Urgent change is needed across the profession, says Dr Shane Jackson, with remuneration the “biggest issue”
PSA has revised its 10-year plan, releasing a new Pharmacists in 2023 Discussion Paper that recognises the urgent change needed in the profession.
“Last year at PSA17 I announced that the PSA was embarking on a 10-year vision for the pharmacy profession,” said Dr Shane Jackson on the opening day of PSA18 conference in Sydney.
“After consultation with our members, consumers and the wider profession, it became patently clear that a 10-year timeframe was too long for the change that the profession desired.”
The new discussion paper looks at the opportunities and system enablers that will unlock the potential of pharmacists in the future, said Dr Jackson.
This includes getting more recognition of pharmacists – by patients, by doctors, by the public and by key decision makers.
Secondly, there is a need for improved remuneration across the profession.
“This is saying to pharmacists across our profession that ‘you are valued’,” said Dr Jackson.
“That you deserve to receive remuneration that is commensurate with your vital role in the healthcare system, that you deserve to be paid a fair day’s pay for your expertise and training and your level of responsibility in the healthcare system.
“PSA members tell me day in and day out that remuneration is their biggest concern. If it is our members biggest concern then it is our biggest issue.”
Dr Jackson stated that PSA has several projects in the pipeline that are focused on the next CPA, and that the group “wholeheartedly agrees” that having a variety of stakeholders, including the PSA, should be able to provide input into CPA negotiations.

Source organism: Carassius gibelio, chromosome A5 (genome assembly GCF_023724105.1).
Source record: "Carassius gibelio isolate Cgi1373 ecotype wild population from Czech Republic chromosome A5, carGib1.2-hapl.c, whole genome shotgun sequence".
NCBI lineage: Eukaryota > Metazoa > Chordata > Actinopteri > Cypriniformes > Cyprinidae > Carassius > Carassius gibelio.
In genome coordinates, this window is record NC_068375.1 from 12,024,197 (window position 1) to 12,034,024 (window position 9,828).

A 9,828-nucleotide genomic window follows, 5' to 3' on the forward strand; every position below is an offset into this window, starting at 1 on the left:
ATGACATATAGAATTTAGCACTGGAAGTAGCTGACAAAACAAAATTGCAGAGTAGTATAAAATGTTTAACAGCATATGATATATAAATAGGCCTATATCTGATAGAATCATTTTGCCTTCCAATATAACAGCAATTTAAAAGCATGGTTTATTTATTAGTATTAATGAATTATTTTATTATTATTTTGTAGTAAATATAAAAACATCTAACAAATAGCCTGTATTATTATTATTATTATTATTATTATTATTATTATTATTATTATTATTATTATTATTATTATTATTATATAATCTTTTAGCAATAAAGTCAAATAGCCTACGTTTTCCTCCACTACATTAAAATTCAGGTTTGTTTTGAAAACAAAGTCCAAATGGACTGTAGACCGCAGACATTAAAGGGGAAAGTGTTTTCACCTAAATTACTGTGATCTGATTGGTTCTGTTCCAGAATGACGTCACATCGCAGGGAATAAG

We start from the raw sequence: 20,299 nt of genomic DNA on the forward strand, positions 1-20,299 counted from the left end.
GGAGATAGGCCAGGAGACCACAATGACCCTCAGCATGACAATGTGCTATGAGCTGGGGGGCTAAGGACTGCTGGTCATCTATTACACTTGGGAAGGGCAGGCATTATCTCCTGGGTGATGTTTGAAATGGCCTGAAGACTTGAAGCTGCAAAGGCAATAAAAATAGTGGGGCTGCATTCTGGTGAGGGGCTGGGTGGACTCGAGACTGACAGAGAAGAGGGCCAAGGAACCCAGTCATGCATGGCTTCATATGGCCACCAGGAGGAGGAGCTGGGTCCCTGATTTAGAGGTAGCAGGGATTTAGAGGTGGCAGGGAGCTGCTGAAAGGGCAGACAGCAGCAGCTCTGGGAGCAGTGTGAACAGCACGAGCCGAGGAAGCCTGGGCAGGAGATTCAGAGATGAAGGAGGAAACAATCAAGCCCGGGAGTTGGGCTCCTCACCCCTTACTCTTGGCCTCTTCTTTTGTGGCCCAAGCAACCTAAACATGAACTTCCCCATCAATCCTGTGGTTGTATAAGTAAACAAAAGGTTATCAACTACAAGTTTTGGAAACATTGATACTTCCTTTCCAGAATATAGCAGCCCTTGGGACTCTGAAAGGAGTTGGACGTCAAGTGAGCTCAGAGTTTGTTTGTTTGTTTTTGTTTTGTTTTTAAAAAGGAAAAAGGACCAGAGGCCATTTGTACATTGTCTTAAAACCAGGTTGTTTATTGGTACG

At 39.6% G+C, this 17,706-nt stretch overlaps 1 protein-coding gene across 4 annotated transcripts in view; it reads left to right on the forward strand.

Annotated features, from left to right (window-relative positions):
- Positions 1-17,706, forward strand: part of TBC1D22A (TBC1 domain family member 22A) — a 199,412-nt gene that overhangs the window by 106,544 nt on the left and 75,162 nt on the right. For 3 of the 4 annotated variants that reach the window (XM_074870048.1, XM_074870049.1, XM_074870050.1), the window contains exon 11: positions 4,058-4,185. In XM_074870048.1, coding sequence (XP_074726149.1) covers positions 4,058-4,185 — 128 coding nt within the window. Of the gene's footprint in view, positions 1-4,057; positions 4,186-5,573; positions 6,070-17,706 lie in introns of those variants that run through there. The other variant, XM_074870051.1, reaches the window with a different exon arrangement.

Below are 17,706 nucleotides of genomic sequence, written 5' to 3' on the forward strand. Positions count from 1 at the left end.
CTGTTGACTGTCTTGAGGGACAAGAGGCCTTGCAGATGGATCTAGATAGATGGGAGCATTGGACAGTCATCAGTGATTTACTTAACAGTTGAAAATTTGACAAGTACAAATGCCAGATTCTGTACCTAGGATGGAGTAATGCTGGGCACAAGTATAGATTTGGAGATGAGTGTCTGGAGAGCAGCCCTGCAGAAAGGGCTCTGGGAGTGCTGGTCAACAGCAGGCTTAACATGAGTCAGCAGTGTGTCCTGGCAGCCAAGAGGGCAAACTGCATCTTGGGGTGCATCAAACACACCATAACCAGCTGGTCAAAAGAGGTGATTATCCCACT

However he added that “the Community Pharmacy Agreement is a vital enabler but it’s not the only enabler of change.”
Dr Jackson spoke about the various avenues for pharmacists that had been opening up and creating new opportunities.
Pharmacists embedded in general practice was an example of diversification of better funding models to include pharmacists, including community pharmacists, he said.
“These are some of the roles that will empower the pharmacy workforce to contribute in a much greater way,” said Dr Jackson.
He also highlighted the recent announcement that the Tasmanian government will allow pharmacists to administer the meningococcal vaccination.
“Once we’re able to get a state to expand vaccinations, it provides a model for other states to follow.”
In his video speech to conference delegates, Federal Health Minister Greg Hunt said he was thrilled to have developed the $600 million Pharmacy Trial Program through the 6CPA with PSA and the Pharmacy Guild.
“This is helping patients, it’s helping the role of the pharmacist in primary care, and it’s helping the pharmacists themselves,” Minister Hunt said.
“We’re looking at pharmacists as primary [health] carers.”
He thanked PSA for its ongoing cooperation as the government develops more trials such as the Health Care Homes extension.
“We are increasing the role of pharmacy as being a frontline in cooperation and collaboration with our GPs and allied healthcare professionals.”
The PSA is looking for pharmacists, consumers and key stakeholders to submit their view to the Pharmacists in 2023 Discussion Paper. PSA invites submissions by Friday 7 September 2018 via firstname.lastname@example.org